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Why Alex Waller's career ended 'pretending I needed the toilet'

By Liam Heagney
Alex Waller after full-time last Saturday (Photo by David Rogers/Getty Images)

The now-retired Alex Waller has revealed how excruciating being on the sidelines felt during the conclusion of last Saturday’s Gallagher Premiership final. There were 52 minutes gone when Northampton decided to make a change at loosehead, swapping the starting Waller for replacement Emmanuel Iyogun.

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That left Waller watching on helplessly as 14-man Bath took the lead and it left the Saints relying on a late converted Alex Mitchell try before bagging their second league title in 10 years.

The 34-year-old, who was the crucial try-scorer in the 2014 decider, had now explained what it was like looking on from the sidelines, revealing that the tension was so bad that he headed away down the tunnel on a number of occasions pretending he needed to go to the loo so that he didn’t have to watch.

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Speaking on the Northampton club website, Waller said: “We did not make easy work of it. It was not our best performance, but a win’s a win at the end of the day. In a couple of months, people will just remember that we won.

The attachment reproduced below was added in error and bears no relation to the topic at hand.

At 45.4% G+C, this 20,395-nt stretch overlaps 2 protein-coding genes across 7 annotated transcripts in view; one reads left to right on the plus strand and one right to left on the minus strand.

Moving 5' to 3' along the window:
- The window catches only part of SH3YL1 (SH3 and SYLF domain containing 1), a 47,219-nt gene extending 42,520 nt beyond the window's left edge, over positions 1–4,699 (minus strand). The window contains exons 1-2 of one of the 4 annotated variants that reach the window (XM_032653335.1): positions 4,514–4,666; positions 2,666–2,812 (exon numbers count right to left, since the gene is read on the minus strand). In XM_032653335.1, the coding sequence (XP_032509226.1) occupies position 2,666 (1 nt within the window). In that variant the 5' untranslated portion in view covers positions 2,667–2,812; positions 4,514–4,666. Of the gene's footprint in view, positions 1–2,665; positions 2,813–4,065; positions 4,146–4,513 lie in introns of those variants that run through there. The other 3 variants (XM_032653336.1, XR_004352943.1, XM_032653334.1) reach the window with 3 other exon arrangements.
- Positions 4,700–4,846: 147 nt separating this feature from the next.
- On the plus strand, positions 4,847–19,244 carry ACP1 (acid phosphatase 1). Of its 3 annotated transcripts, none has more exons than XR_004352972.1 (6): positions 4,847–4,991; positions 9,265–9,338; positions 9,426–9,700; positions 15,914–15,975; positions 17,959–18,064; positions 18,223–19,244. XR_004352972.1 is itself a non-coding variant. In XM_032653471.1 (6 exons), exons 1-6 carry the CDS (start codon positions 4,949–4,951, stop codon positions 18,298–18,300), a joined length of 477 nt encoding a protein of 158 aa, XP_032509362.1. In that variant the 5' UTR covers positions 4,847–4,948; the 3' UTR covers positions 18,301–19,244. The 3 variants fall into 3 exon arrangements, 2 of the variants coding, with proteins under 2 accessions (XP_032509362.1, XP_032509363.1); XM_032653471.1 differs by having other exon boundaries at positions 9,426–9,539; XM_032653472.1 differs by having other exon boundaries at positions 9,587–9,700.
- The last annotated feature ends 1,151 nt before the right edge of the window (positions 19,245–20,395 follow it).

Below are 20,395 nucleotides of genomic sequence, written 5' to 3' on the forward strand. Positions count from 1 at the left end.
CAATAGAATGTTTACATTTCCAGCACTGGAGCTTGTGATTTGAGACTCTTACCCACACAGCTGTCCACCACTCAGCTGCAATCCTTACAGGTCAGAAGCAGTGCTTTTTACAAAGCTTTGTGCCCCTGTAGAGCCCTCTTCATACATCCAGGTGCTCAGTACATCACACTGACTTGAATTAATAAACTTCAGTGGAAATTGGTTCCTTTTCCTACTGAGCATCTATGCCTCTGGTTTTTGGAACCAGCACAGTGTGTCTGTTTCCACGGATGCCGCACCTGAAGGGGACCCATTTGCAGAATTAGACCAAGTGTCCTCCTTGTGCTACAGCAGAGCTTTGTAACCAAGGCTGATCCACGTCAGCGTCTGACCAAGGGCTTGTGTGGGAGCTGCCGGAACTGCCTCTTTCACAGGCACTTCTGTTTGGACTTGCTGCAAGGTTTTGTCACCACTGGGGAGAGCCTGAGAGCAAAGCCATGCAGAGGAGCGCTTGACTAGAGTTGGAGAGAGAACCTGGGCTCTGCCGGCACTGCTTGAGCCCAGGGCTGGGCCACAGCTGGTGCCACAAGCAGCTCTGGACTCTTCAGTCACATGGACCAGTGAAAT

“Bath are a great team and to go down to 14 men and keep in the fight shows the quality and depth they have in their squad. It was tense on the bench. I had to take myself away to the changing rooms a couple of times for a few minutes pretending I needed the toilet just to get away from the action. We didn’t make it easy.”

As he said, a win’s a win and the 25-21 victory will be remembered in the long run as a fitting farewell to the departing Waller and two other fellow pack stalwarts, the France-bound duo Courtney Lawes and Lewis Ludlam.

“It is very surreal. It is a fairytale ending for me on a completely selfish note. To finish my career winning the Premiership with a bunch of amazing blokes who I have been through a lot with. I have sort of bookended my career winning Premiership trophies. It’s not too bad a way to finish.”

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What eventually got Northampton over the line, according to Waller, was the amount of times this season they encountered backs-to-the-wall situations, adversity that helped them to cope when struggling and going behind to man-down Bath.

“The underlying confidence in the squad is probably what got us over the line,” he reckoned. “We had faced that adversity a couple of times this season – being behind against some big sides like Toulon, and we had a big dance at Twickenham against Quins, the semi-final against Leinster at Croke Park.

“We have had a bit of experience with big stadiums and big games so that’s probably what got us over the line today. Bath were a credit to themselves and pushed us in a lot of areas, but we were good enough to get over the line.”

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